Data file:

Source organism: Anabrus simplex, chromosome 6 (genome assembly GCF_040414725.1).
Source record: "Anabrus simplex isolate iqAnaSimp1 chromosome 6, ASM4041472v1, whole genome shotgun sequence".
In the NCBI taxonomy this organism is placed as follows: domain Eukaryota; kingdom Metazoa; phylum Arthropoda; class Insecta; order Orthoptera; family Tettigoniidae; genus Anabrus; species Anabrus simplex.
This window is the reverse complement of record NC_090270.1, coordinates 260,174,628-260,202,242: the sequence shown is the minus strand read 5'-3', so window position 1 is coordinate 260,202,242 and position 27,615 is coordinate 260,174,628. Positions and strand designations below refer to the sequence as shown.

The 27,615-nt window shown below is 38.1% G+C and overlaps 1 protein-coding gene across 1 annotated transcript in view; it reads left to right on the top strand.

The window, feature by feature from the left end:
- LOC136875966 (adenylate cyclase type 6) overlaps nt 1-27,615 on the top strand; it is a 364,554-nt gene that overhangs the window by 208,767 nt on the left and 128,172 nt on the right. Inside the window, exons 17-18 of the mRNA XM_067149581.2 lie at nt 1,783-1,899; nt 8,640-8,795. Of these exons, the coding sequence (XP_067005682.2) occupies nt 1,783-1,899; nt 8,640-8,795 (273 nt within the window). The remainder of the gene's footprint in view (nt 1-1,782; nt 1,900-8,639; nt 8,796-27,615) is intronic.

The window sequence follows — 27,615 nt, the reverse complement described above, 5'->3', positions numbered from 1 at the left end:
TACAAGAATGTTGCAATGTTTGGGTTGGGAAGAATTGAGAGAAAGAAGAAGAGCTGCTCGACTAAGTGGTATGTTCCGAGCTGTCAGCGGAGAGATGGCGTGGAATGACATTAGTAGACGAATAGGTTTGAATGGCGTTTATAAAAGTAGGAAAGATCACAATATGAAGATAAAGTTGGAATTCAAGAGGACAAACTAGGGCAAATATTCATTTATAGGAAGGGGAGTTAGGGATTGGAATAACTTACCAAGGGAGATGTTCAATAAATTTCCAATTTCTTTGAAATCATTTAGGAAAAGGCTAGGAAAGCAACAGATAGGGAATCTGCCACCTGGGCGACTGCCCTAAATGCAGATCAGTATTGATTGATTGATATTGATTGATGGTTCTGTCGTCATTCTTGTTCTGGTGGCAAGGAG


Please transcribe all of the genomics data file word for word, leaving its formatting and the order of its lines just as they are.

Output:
Source organism: Anabrus simplex, chromosome 6 (genome assembly GCF_040414725.1).
Source record: "Anabrus simplex isolate iqAnaSimp1 chromosome 6, ASM4041472v1, whole genome shotgun sequence".
In the NCBI taxonomy this organism is placed as follows: domain Eukaryota; kingdom Metazoa; phylum Arthropoda; class Insecta; order Orthoptera; family Tettigoniidae; genus Anabrus; species Anabrus simplex.
This window is the reverse complement of record NC_090270.1, coordinates 260,174,628-260,202,242: the sequence shown is the minus strand read 5'-3', so window position 1 is coordinate 260,202,242 and position 27,615 is coordinate 260,174,628. Positions and strand designations below refer to the sequence as shown.

The 27,615-nt window shown below is 38.1% G+C and overlaps 1 protein-coding gene across 1 annotated transcript in view; it reads left to right on the top strand.

The window, feature by feature from the left end:
- LOC136875966 (adenylate cyclase type 6) overlaps nt 1-27,615 on the top strand; it is a 364,554-nt gene that overhangs the window by 208,767 nt on the left and 128,172 nt on the right. Inside the window, exons 17-18 of the mRNA XM_067149581.2 lie at nt 1,783-1,899; nt 8,640-8,795. Of these exons, the coding sequence (XP_067005682.2) occupies nt 1,783-1,899; nt 8,640-8,795 (273 nt within the window). The remainder of the gene's footprint in view (nt 1-1,782; nt 1,900-8,639; nt 8,796-27,615) is intronic.

The window sequence follows — 27,615 nt, the reverse complement described above, 5'->3', positions numbered from 1 at the left end:
TACAAGAATGTTGCAATGTTTGGGTTGGGAAGAATTGAGAGAAAGAAGAAGAGCTGCTCGACTAAGTGGTATGTTCCGAGCTGTCAGCGGAGAGATGGCGTGGAATGACATTAGTAGACGAATAGGTTTGAATGGCGTTTATAAAAGTAGGAAAGATCACAATATGAAGATAAAGTTGGAATTCAAGAGGACAAACTAGGGCAAATATTCATTTATAGGAAGGGGAGTTAGGGATTGGAATAACTTACCAAGGGAGATGTTCAATAAATTTCCAATTTCTTTGAAATCATTTAGGAAAAGGCTAGGAAAGCAACAGATAGGGAATCTGCCACCTGGGCGACTGCCCTAAATGCAGATCAGTATTGATTGATTGATATTGATTGATGGTTCTGTCGTCATTCTTGTTCTGGTGGCAAGGAG